Distance selling tax complications
Posted: 26th August 2011
Although it is strictly a breach of copyright, copying material from one medium to another (for example, copying a CD to an mp3 player) is commonplace. Copying of material clearly costs the performers a great deal in lost royalties and, in an attempt to provide some compensation, some countries have legalised such copying and imposed a ‘copyright levy’.
A copyright levy is charged on the manufacturers of equipment which allows copying and the charge is passed on to the buyers of the equipment.
The UK, which does not allow such copying, does not impose the levy. Recently, the European Court of Justice had to consider the situation in which there is distance selling in which the buyer is based in a country which imposes the levy and the vendor is not.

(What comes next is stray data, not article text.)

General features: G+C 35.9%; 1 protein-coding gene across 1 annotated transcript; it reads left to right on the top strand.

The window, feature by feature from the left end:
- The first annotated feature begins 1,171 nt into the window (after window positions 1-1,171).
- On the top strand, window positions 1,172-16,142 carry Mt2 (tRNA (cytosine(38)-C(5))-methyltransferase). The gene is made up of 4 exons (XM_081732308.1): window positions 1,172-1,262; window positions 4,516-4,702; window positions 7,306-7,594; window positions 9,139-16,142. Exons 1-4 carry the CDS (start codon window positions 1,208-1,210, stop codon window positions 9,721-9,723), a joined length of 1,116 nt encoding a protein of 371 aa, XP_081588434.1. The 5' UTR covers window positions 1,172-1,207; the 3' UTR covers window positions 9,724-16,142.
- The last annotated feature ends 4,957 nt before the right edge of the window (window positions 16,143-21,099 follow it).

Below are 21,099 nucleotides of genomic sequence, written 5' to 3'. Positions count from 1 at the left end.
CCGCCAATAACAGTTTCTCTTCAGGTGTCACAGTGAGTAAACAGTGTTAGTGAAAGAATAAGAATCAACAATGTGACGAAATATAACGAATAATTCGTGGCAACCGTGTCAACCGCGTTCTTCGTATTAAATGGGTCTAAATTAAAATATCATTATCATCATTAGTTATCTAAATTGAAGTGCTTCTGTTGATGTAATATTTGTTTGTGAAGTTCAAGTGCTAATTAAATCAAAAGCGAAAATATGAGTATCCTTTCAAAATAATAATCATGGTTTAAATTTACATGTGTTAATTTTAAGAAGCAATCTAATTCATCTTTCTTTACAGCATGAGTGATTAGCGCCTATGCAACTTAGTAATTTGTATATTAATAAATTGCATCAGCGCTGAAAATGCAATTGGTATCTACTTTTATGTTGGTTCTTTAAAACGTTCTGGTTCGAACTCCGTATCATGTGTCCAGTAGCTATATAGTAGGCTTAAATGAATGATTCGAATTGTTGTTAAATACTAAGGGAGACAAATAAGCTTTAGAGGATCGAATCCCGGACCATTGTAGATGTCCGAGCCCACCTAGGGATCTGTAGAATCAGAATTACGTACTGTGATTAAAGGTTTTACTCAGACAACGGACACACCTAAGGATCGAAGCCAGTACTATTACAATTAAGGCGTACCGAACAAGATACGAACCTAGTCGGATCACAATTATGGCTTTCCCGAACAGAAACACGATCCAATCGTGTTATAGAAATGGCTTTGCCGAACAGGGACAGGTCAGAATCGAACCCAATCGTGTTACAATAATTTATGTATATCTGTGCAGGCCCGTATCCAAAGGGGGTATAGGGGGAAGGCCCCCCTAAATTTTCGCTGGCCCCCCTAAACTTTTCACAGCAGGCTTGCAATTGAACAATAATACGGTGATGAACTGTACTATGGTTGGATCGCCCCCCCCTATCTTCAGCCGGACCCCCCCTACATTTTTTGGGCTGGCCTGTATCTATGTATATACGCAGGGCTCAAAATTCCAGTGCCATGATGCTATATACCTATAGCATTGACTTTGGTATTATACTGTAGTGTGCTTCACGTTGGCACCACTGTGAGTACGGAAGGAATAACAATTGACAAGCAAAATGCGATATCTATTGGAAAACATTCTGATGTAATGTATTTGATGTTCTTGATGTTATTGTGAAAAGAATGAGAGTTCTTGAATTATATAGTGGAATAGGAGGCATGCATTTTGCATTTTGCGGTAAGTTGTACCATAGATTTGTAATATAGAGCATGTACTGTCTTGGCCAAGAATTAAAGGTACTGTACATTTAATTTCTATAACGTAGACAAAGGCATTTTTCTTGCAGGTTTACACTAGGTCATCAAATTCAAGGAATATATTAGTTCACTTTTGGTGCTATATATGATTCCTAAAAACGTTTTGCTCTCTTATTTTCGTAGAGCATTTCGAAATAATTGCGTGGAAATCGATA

In the case in point sales were being made by a company in Germany (where there is no levy) to buyers in Holland (where there is a levy). The Dutch authorities argued that the German vendor should pay the levy. The German company argued that the Dutch purchasers should pay the levy.
The decision was that, in effect, where a supplier in a country imposing a levy supplies a customer in a ‘non-levy’ country, the national courts of the supplier’s country must find a way to collect the levy from the customer. Regrettably, the ECJ suggested no mechanism by which this could be achieved
The case illustrates the complexities that can result from distance selling and international trade generally. In practical terms, it is likely that prices for good sold in such circumstances will rise to take account of the obligations to pay the levy.